Add bags or a truckload of  soil over that, add amendments like compost or peat moss if you wish, and plant away. Or, rather than dump more soil, you can just cut circles as you plant to pop the plants into. You don't need to be overly meticulous with measurements. Follow the plant's needs for width at maturity. Your plants will not cooperate and stay in place anyway, unless they're in pots. 

If using a ring of pots or several, arrange them in their ring according to pot size. Make  sure they are "planted" a little bit into the ground to keep them from falling over and breaking in a storm. Or place them on a flat surface of some type. Earth moves, and it will move your plants, especially after heavy rains. I like 6-8" pots so that the plants don't get too cramped and rootbound, and they're heavy enough not to keel over easily. 

Place soil in any gaps around the pots, and add a very low ground cover plant. You can use a decorative mulch or gravel if you wish to fill in between the pots. I ignore the gaps when I plant, because I know that the plants will completely fill the bed as they grow. Save any plants you thin out and place them in pots, ready to fill in gaps that may occur. Or use them in your other planting areas, like window boxes ornamental structures, or at the bases of large plants until you need them.

Water your newly-planted garden well, and use a natural fertilizer, like fish emulsion or epsom salts every few weeks all summer. If you're using potted plants, they will have to be watered more often than an in-ground garden plant. 

I use drip soaker hoses between the rows and in-ground plants. Cover the hose with soil or mulch. Drip irrigation uses up to 90 percent less water, because the water goes to the roots directly, and doesn't evaporate or get sprayed into the air. The hoses get connected to your main hose. If you are close enough to the water source, you can leave it set up. If your garden is a distance away from the water source, you can leave the soaker hoses where the are, separated from the big hose, and just run your big hose to it, and attach it to the soaker hoses when you decide to water. The hoses inter-connect and most have end caps, so feel free to play with the configuration. I use 2 - 75ft, flat drip irrigation hoses on a Y-splitter, so that i can run them in the front and back gardens at the same time, from the main faucet.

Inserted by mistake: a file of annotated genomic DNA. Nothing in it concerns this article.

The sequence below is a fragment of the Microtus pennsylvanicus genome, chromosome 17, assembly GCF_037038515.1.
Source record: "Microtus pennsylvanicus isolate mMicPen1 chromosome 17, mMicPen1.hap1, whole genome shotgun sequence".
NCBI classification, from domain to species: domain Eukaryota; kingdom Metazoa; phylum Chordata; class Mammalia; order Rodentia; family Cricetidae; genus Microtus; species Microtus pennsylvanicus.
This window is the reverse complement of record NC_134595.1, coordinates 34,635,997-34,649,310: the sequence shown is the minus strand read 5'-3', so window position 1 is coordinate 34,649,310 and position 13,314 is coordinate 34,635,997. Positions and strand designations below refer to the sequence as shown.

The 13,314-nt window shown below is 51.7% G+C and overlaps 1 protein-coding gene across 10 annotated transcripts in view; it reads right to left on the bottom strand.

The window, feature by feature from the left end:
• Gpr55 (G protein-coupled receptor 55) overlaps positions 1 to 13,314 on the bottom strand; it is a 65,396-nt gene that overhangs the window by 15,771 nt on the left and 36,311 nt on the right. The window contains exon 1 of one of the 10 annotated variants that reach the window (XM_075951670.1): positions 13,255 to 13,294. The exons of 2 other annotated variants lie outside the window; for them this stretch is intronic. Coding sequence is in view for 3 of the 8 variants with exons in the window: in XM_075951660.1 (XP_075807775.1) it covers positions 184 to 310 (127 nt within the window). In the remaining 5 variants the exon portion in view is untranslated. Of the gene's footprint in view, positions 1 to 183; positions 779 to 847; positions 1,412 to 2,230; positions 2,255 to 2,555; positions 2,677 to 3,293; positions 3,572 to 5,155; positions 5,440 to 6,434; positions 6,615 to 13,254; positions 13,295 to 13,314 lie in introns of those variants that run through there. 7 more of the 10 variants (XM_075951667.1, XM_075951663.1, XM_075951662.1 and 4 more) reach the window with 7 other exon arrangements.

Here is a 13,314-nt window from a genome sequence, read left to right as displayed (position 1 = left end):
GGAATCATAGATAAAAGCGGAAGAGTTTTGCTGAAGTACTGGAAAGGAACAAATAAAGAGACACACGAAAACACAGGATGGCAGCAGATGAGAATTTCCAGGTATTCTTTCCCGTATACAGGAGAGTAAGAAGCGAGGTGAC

Edge the circle with bricks, river rocks, gravel, wood, or anything you like, to accent the edge, give it a clean look, and keep the garden within confines.  A good thing, especially if you're growing on a fresh mound of soil that raises the bed, or growing it in a lawn. You don't want to damage the plants with a mower or weed trimmer. I guarantee that will make you cry. And you don't want grass and weeds to invade your circle, or plants to escape and plant themselves elsewhere on your lawn.

Maintenance of a centerpiece garden will include diligent weeding, thinning out plants if they're in-ground, and trimming plants if they're in pots, to keep the lines of your design from blurring. If the plants in pots are becoming root-bound, you'll want to divide or go up a pot size.

Here's a gallery i put together of some circular gardens to help motivate you, spark ideas for design, and and give you an idea of the plants you might wish to grow. Your plant nursery is an invaluable source of information about plants that are native, most suitable and hardy for your garden. Draw out your plan, and ask them for suggestions for native plants and pollinator attractors. An entire circular garden can be designed as a butterfly and bird habitat. It can be used as a design for herb and vegetable accent gardens as well. Your circles can be designed for sun, shade or mixed light, and areas with very dry/wet/boggy conditions. f Have it flush with the ground, or make a raised bed. You can create a circular rain garden in your wettest spots, or grow a beautiful cactus and succulent circle garden in a hot and dry spot.

Choose favorite plants that will meet the growing conditions and mature height/width needs in your garden. Check the USDA cold hardiness zone map for your area when making choices for your perennials. If using annuals and planting the bed again every spring, the plants end when the season ends.